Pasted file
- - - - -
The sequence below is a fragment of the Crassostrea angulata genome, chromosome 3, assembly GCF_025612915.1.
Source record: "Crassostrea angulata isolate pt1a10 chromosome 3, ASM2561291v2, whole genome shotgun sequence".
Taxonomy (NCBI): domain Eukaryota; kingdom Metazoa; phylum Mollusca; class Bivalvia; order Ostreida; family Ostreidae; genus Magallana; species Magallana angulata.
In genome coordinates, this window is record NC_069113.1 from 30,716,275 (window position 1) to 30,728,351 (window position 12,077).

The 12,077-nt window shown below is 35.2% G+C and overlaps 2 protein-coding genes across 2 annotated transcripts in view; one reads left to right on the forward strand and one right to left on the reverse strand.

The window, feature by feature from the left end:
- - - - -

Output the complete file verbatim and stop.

The sequence below is a fragment of the Crassostrea angulata genome, chromosome 3, assembly GCF_025612915.1.
Source record: "Crassostrea angulata isolate pt1a10 chromosome 3, ASM2561291v2, whole genome shotgun sequence".
Taxonomy (NCBI): domain Eukaryota; kingdom Metazoa; phylum Mollusca; class Bivalvia; order Ostreida; family Ostreidae; genus Magallana; species Magallana angulata.
In genome coordinates, this window is record NC_069113.1 from 30,716,275 (window position 1) to 30,728,351 (window position 12,077).

The 12,077-nt window shown below is 35.2% G+C and overlaps 2 protein-coding genes across 2 annotated transcripts in view; one reads left to right on the forward strand and one right to left on the reverse strand.

The window, feature by feature from the left end: